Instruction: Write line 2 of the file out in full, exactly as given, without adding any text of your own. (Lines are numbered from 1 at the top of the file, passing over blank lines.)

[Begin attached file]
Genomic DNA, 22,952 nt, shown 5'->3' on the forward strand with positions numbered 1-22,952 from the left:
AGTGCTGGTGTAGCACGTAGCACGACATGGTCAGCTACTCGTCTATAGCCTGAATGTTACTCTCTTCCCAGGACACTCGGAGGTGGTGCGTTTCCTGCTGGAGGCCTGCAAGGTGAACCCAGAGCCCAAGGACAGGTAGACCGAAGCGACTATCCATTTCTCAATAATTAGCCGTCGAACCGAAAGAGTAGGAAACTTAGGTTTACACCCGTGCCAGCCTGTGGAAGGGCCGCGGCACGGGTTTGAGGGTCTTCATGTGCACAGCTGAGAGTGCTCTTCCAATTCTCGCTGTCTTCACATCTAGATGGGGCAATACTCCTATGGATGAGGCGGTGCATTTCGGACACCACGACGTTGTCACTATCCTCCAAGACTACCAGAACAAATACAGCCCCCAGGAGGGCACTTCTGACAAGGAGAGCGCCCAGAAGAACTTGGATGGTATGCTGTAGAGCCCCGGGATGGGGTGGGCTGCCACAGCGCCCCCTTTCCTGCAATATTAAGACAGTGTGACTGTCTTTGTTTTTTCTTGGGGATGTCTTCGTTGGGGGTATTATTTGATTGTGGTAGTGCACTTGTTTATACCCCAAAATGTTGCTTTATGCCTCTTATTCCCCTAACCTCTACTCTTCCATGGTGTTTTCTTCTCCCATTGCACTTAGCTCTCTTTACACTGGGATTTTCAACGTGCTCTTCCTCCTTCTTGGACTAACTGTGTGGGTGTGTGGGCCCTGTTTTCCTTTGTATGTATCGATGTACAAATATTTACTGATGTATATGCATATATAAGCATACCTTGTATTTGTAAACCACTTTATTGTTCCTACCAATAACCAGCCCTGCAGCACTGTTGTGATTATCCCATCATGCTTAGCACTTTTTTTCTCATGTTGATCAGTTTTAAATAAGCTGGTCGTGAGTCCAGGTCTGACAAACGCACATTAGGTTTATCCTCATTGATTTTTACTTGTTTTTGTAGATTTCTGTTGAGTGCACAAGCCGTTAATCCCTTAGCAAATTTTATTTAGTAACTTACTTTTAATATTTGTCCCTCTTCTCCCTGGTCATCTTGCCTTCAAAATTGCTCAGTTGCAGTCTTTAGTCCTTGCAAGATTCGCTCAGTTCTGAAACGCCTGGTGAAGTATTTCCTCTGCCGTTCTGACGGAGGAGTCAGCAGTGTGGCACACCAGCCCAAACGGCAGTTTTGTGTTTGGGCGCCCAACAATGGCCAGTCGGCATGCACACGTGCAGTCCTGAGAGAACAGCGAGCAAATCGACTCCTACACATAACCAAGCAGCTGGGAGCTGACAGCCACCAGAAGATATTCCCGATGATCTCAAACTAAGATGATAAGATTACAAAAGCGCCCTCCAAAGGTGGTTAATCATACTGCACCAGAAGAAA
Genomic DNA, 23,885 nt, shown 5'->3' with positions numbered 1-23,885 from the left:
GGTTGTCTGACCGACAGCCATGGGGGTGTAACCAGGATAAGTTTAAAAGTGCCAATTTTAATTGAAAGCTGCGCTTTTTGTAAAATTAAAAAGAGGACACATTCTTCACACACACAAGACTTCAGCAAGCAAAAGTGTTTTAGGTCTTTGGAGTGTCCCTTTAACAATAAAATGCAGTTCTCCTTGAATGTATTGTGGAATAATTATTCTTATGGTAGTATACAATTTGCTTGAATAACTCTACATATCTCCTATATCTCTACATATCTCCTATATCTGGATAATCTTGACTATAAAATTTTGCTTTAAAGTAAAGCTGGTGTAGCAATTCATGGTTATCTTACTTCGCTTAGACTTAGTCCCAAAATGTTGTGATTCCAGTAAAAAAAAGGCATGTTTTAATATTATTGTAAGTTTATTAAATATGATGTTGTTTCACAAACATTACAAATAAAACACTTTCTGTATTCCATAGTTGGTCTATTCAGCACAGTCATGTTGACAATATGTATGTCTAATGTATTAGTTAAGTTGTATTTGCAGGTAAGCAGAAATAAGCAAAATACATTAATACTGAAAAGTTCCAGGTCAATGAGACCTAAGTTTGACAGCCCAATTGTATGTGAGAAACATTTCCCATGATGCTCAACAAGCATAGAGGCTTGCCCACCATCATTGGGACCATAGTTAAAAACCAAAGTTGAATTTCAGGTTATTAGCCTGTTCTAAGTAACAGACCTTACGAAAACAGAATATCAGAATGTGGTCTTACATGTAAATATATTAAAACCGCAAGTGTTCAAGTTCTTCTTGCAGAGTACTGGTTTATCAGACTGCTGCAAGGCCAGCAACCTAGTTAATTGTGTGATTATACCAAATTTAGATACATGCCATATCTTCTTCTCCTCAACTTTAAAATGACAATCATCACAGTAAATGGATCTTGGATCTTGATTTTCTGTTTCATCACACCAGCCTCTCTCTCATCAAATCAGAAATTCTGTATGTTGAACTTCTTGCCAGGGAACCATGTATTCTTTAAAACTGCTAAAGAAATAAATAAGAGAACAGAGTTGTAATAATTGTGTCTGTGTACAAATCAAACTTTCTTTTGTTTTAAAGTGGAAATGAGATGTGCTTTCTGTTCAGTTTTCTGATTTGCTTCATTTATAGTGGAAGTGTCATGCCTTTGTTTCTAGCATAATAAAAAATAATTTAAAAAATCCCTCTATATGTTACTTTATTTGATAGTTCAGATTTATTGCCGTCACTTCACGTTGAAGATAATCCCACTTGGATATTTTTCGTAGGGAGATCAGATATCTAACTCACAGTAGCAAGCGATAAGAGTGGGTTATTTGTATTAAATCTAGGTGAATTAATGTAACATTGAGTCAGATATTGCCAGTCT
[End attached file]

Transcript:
AGTGCTGGTGTAGCACGTAGCACGACATGGTCAGCTACTCGTCTATAGCCTGAATGTTACTCTCTTCCCAGGACACTCGGAGGTGGTGCGTTTCCTGCTGGAGGCCTGCAAGGTGAACCCAGAGCCCAAGGACAGGTAGACCGAAGCGACTATCCATTTCTCAATAATTAGCCGTCGAACCGAAAGAGTAGGAAACTTAGGTTTACACCCGTGCCAGCCTGTGGAAGGGCCGCGGCACGGGTTTGAGGGTCTTCATGTGCACAGCTGAGAGTGCTCTTCCAATTCTCGCTGTCTTCACATCTAGATGGGGCAATACTCCTATGGATGAGGCGGTGCATTTCGGACACCACGACGTTGTCACTATCCTCCAAGACTACCAGAACAAATACAGCCCCCAGGAGGGCACTTCTGACAAGGAGAGCGCCCAGAAGAACTTGGATGGTATGCTGTAGAGCCCCGGGATGGGGTGGGCTGCCACAGCGCCCCCTTTCCTGCAATATTAAGACAGTGTGACTGTCTTTGTTTTTTCTTGGGGATGTCTTCGTTGGGGGTATTATTTGATTGTGGTAGTGCACTTGTTTATACCCCAAAATGTTGCTTTATGCCTCTTATTCCCCTAACCTCTACTCTTCCATGGTGTTTTCTTCTCCCATTGCACTTAGCTCTCTTTACACTGGGATTTTCAACGTGCTCTTCCTCCTTCTTGGACTAACTGTGTGGGTGTGTGGGCCCTGTTTTCCTTTGTATGTATCGATGTACAAATATTTACTGATGTATATGCATATATAAGCATACCTTGTATTTGTAAACCACTTTATTGTTCCTACCAATAACCAGCCCTGCAGCACTGTTGTGATTATCCCATCATGCTTAGCACTTTTTTTCTCATGTTGATCAGTTTTAAATAAGCTGGTCGTGAGTCCAGGTCTGACAAACGCACATTAGGTTTATCCTCATTGATTTTTACTTGTTTTTGTAGATTTCTGTTGAGTGCACAAGCCGTTAATCCCTTAGCAAATTTTATTTAGTAACTTACTTTTAATATTTGTCCCTCTTCTCCCTGGTCATCTTGCCTTCAAAATTGCTCAGTTGCAGTCTTTAGTCCTTGCAAGATTCGCTCAGTTCTGAAACGCCTGGTGAAGTATTTCCTCTGCCGTTCTGACGGAGGAGTCAGCAGTGTGGCACACCAGCCCAAACGGCAGTTTTGTGTTTGGGCGCCCAACAATGGCCAGTCGGCATGCACACGTGCAGTCCTGAGAGAACAGCGAGCAAATCGACTCCTACACATAACCAAGCAGCTGGGAGCTGACAGCCACCAGAAGATATTCCCGATGATCTCAAACTAAGATGATAAGATTACAAAAGCGCCCTCCAAAGGTGGTTAATCATACTGCACCAGAAGAAA